imuse_header

Monday, February 4, 2013

Cassatt, Mary


Girl Arranging Her Hair
1886
oil on canvas
75.1 x 62.5 cm (29 9/16 x 24 5/8 in.)
National Gallery of Art, Washington, D.C., USA

It was Edgar Degas who invited Cassatt to participate in the impressionist exhibitions, and the two remained close associates. Degas respected Cassatt's work, seeing in her careful compositions an approach to art that was deliberate and well thought out. Degas was known for his sharp criticism of other artists' work. He once complained to Cassatt: "What do women know about style?" She took his words as a challenge to produce a work whose appeal derived, not from a conventionally pretty subject, but purely from artifice, the painter's skill, and style. This painting is the result. (National Gallery of Art)

"Why do people so love to wander? I think the civilized parts of the World will suffice for me in the future." (Cassatt)

Mary Stevenson Cassatt (1844 - 1926) was an American painter. She was educated at the Pennsylvania Academy of the Fine Arts, in Philadelphia. From there she went to Europe to further her studies. After a time, she settled in Paris an became involved with the Impressionist school of art. She first befriended Edgar Degas in France, one of the leaders of the Impressionist movement, who had seen her paintings exhibited in Paris. Degas invited her to join their group. She found her niche with the Impressionist approach, also became friends with Manet, another member of the movement.
The Impressionists concentrated on painting and pastel art, taking scenes from real life. This school of art used brighter colors and broader brushstrokes than the old masters. She often created images of the social and private lives of women going about their everyday life, with particular emphasis on the intimate bonds between mothers and children. She was described as one of "les trois grandes dames" of Impressionism alongside Marie Bracquemond and Berthe Morisot.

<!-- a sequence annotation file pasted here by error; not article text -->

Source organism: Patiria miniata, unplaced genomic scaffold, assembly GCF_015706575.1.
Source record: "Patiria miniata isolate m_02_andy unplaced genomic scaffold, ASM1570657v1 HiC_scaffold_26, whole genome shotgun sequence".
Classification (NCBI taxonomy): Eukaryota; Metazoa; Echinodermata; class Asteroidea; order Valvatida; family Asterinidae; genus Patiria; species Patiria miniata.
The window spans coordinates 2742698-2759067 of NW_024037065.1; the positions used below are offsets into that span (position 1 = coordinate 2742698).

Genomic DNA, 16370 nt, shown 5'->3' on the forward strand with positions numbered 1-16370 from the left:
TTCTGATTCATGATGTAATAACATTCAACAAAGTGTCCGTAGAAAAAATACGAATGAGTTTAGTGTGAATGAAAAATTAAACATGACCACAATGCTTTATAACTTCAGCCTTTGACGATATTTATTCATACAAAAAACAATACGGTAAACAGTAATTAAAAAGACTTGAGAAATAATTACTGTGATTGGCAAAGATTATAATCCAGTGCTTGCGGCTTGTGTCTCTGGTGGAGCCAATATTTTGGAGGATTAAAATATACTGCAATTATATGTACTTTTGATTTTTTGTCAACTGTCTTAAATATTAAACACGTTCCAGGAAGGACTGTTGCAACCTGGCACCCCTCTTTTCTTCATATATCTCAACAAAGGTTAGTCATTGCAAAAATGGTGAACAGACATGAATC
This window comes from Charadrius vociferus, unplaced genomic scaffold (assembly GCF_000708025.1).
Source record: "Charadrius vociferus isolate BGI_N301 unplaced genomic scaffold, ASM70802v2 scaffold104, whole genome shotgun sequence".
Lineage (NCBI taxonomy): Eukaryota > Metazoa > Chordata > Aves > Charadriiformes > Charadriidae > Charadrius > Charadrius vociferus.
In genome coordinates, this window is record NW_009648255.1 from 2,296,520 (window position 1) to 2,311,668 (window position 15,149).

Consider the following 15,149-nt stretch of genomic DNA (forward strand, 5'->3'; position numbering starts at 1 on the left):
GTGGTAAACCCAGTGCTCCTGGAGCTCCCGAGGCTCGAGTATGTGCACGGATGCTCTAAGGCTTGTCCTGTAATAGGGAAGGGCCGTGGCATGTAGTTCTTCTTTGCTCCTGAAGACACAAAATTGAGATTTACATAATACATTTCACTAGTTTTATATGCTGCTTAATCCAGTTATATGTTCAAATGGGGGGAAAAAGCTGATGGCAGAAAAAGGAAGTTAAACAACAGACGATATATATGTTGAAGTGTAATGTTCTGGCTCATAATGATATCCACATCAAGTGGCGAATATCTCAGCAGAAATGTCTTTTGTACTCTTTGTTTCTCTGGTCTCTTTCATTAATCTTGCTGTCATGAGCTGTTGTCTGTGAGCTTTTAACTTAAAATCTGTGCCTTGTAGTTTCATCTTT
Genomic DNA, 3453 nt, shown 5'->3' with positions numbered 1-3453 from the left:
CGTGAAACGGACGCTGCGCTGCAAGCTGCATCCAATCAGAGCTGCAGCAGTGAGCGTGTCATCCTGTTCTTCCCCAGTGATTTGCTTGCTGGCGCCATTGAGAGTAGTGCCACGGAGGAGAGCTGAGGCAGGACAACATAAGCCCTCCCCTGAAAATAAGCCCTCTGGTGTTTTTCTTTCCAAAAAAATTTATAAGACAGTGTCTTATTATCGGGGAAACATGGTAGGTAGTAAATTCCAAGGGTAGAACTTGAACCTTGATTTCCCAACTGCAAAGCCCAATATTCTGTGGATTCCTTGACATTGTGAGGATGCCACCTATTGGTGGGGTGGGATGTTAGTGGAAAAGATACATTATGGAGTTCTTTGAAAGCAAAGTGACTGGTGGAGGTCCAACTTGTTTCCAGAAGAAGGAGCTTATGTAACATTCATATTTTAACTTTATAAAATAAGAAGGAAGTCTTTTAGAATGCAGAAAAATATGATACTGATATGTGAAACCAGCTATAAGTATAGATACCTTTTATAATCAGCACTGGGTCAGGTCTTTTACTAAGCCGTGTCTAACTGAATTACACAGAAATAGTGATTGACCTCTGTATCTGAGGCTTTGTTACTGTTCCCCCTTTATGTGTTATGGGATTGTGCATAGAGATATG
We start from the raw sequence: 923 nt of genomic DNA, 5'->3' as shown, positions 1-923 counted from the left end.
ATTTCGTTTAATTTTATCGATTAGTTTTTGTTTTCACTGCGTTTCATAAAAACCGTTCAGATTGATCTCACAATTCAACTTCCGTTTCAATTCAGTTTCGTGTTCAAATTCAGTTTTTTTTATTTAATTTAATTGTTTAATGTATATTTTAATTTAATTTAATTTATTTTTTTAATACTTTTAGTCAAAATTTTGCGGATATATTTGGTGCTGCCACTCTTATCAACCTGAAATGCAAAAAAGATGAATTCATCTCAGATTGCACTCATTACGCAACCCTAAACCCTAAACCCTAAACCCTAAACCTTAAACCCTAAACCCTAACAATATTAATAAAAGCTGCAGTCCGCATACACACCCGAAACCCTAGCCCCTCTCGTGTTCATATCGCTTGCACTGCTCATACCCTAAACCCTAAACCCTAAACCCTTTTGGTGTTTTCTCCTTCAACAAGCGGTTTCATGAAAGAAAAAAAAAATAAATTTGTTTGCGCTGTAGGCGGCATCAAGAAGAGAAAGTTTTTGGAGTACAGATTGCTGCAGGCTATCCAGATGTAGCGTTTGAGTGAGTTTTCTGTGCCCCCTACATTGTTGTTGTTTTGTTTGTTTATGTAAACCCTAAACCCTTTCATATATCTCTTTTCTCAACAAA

Cassatt's own works were very favourably received by the critics and contributed not a little to the acceptance of Impressionism. Despite her admiration for Degas, she was no slavish imitator of his style, retaining her own very personal idiom throughout her career. Her earlier works were marked by a certain lyrical effulgence and gentle, golden lighting, but by the 1890s, largely as a consequence of the exhibition of Japanese prints held in Paris at the beginning of that decade, her draughtsmanship became more emphatic, her colors clearer and more boldly defined.

In 1893, Cassatt was commissioned to paint a mural for Chicago’s World Fair. Ironically, after all those years abroad, this mural, entitled Modern Woman, made her well known in her home country. She worked hard to encourage American museums to develop collections of Impressionist art. From all accounts, the Modern Woman title of the mural, applied equally well to the artist, herself. She was a great practical support to the movement of Impressionism as a whole, both by providing direct financial help and by promoting the works of Impressionists in the USA.
http://www.imaginarymuseum.net/view/flipcard